Paying for Affection

Do y’all remember that show on HBO a while back about strippers? I think it was called G-string Divas or something. It doesn’t really matter, I guess. The premise of the show was, well, naked women. It’s HBO after all. But the interesting thing that was going on in the show is that they’d talk to the men about the strippers and stripping and the men would go on and on about how the women liked them, and how they came to make the women like them, through showering them with money. And then they’d go talk to the women, who would speak very frankly about how they could tell which men would be willing to give up a bunch of money if the women pretended to like them and so the women pretended to like them. And the women would often discuss how they really didn’t like the men at all.

I used to watch that and think “Man, how could any guy watch this show and still go to strip clubs and think he could trust any encounter in there as real?”

But then I finally got it, I think after the 400th music video with strippers fawning over the stars or the 400th movie in which, yes, the main female character is a prostitute but she does really love the main male character (see, for just one example, Jonah Hex). At some level we do know that the woman we shower money on in exchange for her affection is probably acting like she likes us in order to earn that money, but we hate that. I think we really, really, really want to believe that we are so awesome that we’d be the exception, that we’d be the person a gal like that would really love, if only circumstances brought us together and money is just the circumstance that brings us together. And I’m not saying that there aren’t occasionally strippers or prostitutes that come to care genuinely for their clients as people and friends and not as clients, but that is a small sliver compared to the large psychic space we afford that fantasy culturally.

At least, wanting to believe is one part of it. I think there’s another, kind of more sinister urge, to tell women in precarious situations that everything about them can be bought, not just their bodies, but even space in their hearts. It is a way to abuse women–to insist that, no matter what you make us do, you can also make us love you.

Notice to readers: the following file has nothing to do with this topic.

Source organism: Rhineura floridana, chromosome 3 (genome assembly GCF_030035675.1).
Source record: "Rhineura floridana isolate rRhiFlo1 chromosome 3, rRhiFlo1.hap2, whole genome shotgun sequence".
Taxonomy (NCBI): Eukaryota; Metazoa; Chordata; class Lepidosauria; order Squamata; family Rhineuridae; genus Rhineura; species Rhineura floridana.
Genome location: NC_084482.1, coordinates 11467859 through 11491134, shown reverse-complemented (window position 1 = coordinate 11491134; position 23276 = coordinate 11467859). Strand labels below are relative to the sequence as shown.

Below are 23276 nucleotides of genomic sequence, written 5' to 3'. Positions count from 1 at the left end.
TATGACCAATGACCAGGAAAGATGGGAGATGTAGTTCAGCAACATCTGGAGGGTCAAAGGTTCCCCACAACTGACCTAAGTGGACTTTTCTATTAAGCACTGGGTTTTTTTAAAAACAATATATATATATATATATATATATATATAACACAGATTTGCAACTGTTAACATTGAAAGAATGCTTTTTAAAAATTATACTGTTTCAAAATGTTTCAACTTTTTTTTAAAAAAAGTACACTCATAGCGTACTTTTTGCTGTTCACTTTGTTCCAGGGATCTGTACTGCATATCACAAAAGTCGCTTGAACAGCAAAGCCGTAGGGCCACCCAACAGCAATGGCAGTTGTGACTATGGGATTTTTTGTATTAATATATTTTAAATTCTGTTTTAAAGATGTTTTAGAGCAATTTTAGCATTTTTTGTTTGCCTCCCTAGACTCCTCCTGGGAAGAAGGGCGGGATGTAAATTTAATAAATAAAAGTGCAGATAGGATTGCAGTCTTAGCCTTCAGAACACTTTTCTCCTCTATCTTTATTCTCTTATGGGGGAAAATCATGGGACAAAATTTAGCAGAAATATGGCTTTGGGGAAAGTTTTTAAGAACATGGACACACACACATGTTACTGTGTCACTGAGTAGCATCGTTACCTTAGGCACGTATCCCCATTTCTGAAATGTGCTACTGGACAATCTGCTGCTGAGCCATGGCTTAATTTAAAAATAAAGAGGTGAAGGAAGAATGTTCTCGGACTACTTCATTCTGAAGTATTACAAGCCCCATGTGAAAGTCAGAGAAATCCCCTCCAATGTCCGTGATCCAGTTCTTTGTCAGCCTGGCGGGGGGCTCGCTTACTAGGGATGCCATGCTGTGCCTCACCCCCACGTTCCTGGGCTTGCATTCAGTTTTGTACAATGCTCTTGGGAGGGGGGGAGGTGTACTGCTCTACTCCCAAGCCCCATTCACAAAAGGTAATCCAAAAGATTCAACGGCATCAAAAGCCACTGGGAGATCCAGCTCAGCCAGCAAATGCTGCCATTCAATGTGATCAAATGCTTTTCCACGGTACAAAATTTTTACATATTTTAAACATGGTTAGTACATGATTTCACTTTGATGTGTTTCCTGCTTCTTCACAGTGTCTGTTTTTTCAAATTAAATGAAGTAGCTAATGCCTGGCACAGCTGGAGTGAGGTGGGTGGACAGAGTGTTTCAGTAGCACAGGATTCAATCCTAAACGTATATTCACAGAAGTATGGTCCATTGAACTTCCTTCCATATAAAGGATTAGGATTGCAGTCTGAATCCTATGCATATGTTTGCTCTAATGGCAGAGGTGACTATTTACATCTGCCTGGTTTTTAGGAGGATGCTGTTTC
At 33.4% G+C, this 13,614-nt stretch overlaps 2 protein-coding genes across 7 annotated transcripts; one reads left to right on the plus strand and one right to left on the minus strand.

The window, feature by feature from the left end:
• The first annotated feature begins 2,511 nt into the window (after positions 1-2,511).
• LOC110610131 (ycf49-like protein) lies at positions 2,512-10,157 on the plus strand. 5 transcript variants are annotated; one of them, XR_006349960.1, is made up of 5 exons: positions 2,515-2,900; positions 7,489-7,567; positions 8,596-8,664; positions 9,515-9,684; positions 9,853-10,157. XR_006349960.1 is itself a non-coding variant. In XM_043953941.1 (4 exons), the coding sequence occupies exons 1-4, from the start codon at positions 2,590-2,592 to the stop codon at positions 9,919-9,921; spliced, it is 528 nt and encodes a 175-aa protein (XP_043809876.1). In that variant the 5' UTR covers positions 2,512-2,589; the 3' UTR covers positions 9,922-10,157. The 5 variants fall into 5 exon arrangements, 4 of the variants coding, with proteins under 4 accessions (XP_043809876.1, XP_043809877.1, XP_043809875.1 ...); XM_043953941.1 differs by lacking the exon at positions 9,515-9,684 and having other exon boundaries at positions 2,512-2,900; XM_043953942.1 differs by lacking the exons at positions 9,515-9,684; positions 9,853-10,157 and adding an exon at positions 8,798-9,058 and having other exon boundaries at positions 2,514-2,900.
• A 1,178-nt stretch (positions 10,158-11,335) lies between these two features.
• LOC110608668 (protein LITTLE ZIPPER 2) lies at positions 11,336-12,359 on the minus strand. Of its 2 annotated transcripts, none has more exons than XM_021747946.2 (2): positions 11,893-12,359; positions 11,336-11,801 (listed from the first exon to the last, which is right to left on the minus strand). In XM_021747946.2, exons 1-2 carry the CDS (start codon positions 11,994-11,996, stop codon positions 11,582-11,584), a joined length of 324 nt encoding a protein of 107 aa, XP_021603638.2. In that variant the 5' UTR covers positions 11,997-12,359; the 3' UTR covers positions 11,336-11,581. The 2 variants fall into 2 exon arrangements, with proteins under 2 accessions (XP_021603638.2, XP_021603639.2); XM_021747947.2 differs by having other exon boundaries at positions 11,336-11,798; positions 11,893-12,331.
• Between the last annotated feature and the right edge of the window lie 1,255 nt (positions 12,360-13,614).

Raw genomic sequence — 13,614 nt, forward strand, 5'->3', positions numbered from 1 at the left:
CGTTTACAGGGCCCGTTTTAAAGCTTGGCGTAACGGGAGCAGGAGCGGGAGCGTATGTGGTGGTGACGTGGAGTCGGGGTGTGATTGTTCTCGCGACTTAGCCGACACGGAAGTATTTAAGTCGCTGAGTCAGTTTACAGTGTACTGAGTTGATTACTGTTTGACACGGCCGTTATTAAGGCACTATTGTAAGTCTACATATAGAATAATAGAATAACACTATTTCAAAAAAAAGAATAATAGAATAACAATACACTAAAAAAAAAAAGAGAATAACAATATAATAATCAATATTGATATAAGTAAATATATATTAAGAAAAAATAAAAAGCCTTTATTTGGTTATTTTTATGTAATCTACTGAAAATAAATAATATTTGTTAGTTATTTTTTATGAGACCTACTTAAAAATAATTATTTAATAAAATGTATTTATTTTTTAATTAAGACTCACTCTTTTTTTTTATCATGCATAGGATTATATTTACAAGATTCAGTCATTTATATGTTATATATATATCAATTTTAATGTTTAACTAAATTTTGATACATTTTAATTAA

I’ve been reading a lot about The Help lately, since the movie is coming out and over at the discussion at Shakesville, someone linked to this post, which is all about the history of the trope of the loving mammy. If you follow the internal links in the piece or just start reading anywhere in the whole blog, you get an amazing, in-depth history lesson in the trope of white women who love the black women who raised them and who assume that the black women loved them back AND that the bond between these white women and black women is so special, the white women can then speak for those black women.

And I thought–damn, that’s a lot like the stripper/hooker problem. It may be the rich white woman equivalent of the stripper/hooker problem–you (or your family) is giving money to a woman to love you and to provide you with the fantasy that this love is genuine and untainted by the fact that this woman is being paid for her affection and you have the privileged of never having to know that. Which is not to say that there aren’t women who worked in white households and raised white children and didn’t come to really love and care for them. Of course there were and are.

But the need for our culture to believe that’s the pervasive and common dynamic and to tell stories over and over again in which that’s true?

Yeah, then, you have to figure there’s something not quite right and worth thinking critically about going on there.

12 thoughts on “Paying for Affection

  1. The Help bothers me so much because i feel like the author exploited the experience of black women to propell herself and her career.

  2. I dunno abt the analogy. Maybe the heart-of-gold stripper fantasy is a luxury as imagined by a)nerdy imagination challenged writers b) men more well off. The rap version is the ride-or-die gal, and the relationship is more equitable, both people coming from the same circumstance. Instead of finding the true love in the wilderness, one finds the woman who will let you hold $500 till Friday or hide you from the gendarmes. In return you do not act like a trifflin brother and pay some bills.